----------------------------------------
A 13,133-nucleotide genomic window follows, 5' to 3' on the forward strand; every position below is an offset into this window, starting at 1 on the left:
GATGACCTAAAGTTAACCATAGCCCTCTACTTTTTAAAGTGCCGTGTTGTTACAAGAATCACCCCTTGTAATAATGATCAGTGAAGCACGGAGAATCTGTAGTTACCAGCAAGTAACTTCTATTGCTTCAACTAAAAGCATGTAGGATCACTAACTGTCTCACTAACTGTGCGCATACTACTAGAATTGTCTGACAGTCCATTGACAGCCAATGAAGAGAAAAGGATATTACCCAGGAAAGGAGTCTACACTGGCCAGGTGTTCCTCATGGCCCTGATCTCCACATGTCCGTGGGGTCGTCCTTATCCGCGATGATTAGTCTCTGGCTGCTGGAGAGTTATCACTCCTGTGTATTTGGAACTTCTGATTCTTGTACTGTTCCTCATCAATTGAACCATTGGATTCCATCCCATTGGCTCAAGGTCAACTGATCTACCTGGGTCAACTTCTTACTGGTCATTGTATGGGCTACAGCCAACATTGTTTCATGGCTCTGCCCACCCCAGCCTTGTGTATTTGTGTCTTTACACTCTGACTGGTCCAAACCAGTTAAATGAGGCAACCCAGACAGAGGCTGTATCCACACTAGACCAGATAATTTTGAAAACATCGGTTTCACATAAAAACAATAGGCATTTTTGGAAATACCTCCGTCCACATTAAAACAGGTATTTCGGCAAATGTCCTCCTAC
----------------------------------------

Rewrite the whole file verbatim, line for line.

A 13,133-nucleotide genomic window follows, 5' to 3' on the forward strand; every position below is an offset into this window, starting at 1 on the left:
GATGACCTAAAGTTAACCATAGCCCTCTACTTTTTAAAGTGCCGTGTTGTTACAAGAATCACCCCTTGTAATAATGATCAGTGAAGCACGGAGAATCTGTAGTTACCAGCAAGTAACTTCTATTGCTTCAACTAAAAGCATGTAGGATCACTAACTGTCTCACTAACTGTGCGCATACTACTAGAATTGTCTGACAGTCCATTGACAGCCAATGAAGAGAAAAGGATATTACCCAGGAAAGGAGTCTACACTGGCCAGGTGTTCCTCATGGCCCTGATCTCCACATGTCCGTGGGGTCGTCCTTATCCGCGATGATTAGTCTCTGGCTGCTGGAGAGTTATCACTCCTGTGTATTTGGAACTTCTGATTCTTGTACTGTTCCTCATCAATTGAACCATTGGATTCCATCCCATTGGCTCAAGGTCAACTGATCTACCTGGGTCAACTTCTTACTGGTCATTGTATGGGCTACAGCCAACATTGTTTCATGGCTCTGCCCACCCCAGCCTTGTGTATTTGTGTCTTTACACTCTGACTGGTCCAAACCAGTTAAATGAGGCAACCCAGACAGAGGCTGTATCCACACTAGACCAGATAATTTTGAAAACATCGGTTTCACATAAAAACAATAGGCATTTTTGGAAATACCTCCGTCCACATTAAAACAGGTATTTCGGCAAATGTCCTCCTAC